Droning a drowsy syncopated tune,
Rocking back and forth to a mellow croon,
I heard a Negro play.

The speaker opens the poem with these lines (lines 1–3), in which he describes the Black musician he heard playing a blues song the previous night. Two things are worth noting about this passage. First, these lines contain an intriguing grammatical ambiguity. At first glance, the speaker appears to be describing the actions of the musician. That is, it’s the musician who is droning, rocking, and crooning. However, the speaker introduces uncertainty in third line when he says, “I heard a Negro play.” This third line is the main clause of the sentence, which makes the speaker (i.e., “I”) the grammatical subject of the whole sentence. Thus, on second reading, it’s not the musician but the speaker who’s droning, rocking, and crooning. And indeed, it’s likely that the speaker is swaying and vocalizing along with the musician, creating the powerful sense of a shared experience. The second thing worth noting about these lines is their musicality. Each of these lines has four main beats, but the beats don’t fall at regular intervals in the line. The interplay of the underlying beats and the variation in the language creates a syncopation that will continue throughout the rest of the poem.

With his ebony hands on each ivory key
He made that poor piano moan with melody.
O Blues!

These lines (lines 9–11), which appear in the first stanza, evoke the distinct mix of pain and beauty produced when the blues musician plays the piano. The speaker likens the musician’s playing to violence or torture. When his fingers strike the keys, they make the “poor piano moan.” This instance of personification associates the music’s sorrowful tone with the piano itself, as if it’s painful for the instrument to express the melancholy melody. But despite the evident pain that makes the piano produce a painful moan, the speaker also emphasizes the cathartic power and even beauty of the blues. He expresses this feeling with the cry, “O Blues!,” which he amplifies a few lines later: “Sweet Blues!” (line 14). In addition to evoking blues music’s distinct mix of sorrow and beauty, this passage also symbolically inverts the hierarchy between white and Black people. Notice how the speaker attends to the juxtaposition of colors as the musician’s “ebony hands” play “each ivory key.” In contrast to the history of Black enslavement by whites, here it’s the musician’s Black hands that are striking the white keys, causing the piano to “moan.” This inversion suggests that blues music affords the musician a symbolic liberation from subjugation.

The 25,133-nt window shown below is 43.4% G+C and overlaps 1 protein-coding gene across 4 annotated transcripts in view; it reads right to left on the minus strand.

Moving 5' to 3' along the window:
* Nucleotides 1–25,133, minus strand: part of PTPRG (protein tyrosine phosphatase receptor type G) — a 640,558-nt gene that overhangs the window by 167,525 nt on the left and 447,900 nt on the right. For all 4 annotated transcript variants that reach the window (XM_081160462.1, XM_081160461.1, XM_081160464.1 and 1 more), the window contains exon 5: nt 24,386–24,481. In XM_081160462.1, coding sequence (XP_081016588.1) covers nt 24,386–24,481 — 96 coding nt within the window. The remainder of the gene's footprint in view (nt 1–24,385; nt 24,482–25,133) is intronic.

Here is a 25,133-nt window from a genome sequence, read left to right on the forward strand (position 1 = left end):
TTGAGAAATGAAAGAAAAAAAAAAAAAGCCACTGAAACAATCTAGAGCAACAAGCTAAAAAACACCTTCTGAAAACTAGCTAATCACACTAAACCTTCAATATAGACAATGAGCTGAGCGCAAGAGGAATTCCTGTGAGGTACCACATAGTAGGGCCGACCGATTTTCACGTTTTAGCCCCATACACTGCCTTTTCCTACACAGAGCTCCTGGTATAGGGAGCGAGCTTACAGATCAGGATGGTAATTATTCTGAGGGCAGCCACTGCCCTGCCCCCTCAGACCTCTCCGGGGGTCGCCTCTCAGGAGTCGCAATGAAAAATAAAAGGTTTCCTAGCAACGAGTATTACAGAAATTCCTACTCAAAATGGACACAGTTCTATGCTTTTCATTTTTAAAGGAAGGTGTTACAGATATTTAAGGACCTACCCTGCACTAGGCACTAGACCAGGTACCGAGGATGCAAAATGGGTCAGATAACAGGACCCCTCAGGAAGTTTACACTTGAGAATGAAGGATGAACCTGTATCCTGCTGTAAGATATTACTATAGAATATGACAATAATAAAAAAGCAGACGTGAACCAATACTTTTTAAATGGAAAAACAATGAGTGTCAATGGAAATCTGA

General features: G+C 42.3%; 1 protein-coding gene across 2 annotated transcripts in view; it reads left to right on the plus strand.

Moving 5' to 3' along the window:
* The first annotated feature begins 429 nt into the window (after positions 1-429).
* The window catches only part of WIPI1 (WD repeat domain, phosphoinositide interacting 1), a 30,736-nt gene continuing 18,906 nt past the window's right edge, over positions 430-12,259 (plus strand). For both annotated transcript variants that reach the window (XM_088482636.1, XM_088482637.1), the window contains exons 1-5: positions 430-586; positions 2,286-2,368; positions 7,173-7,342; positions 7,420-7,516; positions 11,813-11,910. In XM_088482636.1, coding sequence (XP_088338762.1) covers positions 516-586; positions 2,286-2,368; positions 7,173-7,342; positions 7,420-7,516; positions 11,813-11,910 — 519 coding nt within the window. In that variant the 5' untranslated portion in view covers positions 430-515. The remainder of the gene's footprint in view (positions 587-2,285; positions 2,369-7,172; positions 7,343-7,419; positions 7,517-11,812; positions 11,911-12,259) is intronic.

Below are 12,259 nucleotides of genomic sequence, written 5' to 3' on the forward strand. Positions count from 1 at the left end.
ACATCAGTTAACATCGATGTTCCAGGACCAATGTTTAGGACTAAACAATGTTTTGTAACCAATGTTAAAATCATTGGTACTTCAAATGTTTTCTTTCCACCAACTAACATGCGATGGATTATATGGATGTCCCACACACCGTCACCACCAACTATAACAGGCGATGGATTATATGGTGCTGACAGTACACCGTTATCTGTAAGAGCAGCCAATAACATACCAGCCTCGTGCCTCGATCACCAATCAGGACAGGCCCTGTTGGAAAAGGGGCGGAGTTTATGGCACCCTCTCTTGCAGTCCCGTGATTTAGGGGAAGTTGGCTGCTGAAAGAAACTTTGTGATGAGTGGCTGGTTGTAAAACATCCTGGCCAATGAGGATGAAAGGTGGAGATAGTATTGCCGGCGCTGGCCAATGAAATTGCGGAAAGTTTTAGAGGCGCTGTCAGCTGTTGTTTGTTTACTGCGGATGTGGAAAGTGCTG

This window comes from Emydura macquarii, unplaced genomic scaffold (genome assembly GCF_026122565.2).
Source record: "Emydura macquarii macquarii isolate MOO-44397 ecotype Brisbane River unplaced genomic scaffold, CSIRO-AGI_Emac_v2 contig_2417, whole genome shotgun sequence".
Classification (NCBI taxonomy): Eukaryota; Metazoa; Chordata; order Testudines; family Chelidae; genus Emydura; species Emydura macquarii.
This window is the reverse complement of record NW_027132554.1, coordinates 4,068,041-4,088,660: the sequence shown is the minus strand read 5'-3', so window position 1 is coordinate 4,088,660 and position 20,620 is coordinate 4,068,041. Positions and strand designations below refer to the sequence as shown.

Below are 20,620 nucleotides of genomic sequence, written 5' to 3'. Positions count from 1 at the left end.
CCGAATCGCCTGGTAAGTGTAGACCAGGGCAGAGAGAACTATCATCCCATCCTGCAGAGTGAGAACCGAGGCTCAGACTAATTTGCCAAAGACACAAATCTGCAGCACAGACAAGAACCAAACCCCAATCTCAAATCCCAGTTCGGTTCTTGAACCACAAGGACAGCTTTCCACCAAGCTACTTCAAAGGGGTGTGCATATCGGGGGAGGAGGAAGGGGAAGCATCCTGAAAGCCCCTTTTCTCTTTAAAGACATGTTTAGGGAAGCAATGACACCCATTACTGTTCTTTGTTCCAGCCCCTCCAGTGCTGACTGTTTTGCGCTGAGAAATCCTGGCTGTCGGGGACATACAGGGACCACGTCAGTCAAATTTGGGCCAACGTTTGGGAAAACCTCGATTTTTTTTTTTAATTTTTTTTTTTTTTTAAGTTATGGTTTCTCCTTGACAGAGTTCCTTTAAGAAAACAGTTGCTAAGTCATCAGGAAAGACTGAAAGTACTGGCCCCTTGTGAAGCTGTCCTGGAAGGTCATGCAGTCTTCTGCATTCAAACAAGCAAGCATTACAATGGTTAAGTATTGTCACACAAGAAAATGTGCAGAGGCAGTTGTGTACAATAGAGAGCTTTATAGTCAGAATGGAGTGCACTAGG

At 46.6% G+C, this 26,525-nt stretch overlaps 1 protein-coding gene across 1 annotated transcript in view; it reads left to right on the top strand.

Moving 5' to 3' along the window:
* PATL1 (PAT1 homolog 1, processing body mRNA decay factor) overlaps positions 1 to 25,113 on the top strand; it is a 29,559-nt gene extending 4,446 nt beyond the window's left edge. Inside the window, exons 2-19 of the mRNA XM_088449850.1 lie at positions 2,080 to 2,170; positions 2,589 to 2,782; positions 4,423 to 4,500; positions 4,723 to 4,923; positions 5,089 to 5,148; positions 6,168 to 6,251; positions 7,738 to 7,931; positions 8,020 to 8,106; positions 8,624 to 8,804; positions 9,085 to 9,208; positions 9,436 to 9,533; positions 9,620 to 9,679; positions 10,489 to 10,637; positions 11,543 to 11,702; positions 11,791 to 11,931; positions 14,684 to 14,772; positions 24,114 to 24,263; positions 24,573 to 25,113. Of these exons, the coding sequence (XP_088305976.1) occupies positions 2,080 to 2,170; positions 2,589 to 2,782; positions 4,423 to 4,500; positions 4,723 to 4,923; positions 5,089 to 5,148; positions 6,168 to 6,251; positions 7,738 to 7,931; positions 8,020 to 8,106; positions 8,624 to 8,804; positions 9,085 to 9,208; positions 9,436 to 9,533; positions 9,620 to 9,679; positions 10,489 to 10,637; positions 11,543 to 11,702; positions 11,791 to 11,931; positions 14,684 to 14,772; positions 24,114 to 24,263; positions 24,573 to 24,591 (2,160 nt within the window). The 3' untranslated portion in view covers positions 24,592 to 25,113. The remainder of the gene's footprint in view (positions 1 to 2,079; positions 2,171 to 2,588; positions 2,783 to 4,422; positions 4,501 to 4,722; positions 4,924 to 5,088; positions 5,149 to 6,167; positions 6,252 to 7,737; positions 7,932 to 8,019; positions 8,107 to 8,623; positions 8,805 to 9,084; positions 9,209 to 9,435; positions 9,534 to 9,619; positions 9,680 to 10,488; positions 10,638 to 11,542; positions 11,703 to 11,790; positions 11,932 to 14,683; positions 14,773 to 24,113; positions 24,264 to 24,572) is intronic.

The singer stopped playing and went to bed
While the Weary Blues echoed through his head.
He slept like a rock or a man that’s dead.

The speaker closes the poem with these lines (lines 33–35), which constitute the one and only triplet in the entire text. As the poem reaches its conclusion, the speaker imagines what the musician might have done after playing “far into the night” (line 31). These lines envision the musician as being drained by the echoes of blues music that reverberate in his mind long after the playing is over. The sorrow of the music, exacerbated by its continued presence in his thoughts, may have contributed to an exhaustion so profound that the musician longed for deep, soundless sleep. Arguably, the musician’s exhaustion is more existential than physical in nature. The speaker suggests as much in his unusual use of a double simile in the final line. Both parts of the simile come from common idiomatic expressions. In everyday English, “to sleep like a rock” simply means to sleep deeply. Likewise, “to sleep like the dead” means to sleep so deeply that the sleeper can’t be disturbed. Despite having very similar meanings, the way the speaker corrects himself by replacing the first with the second is significant. Indeed, it seems like he may half believe that this musician is so world-weary that he could simply die in sleep.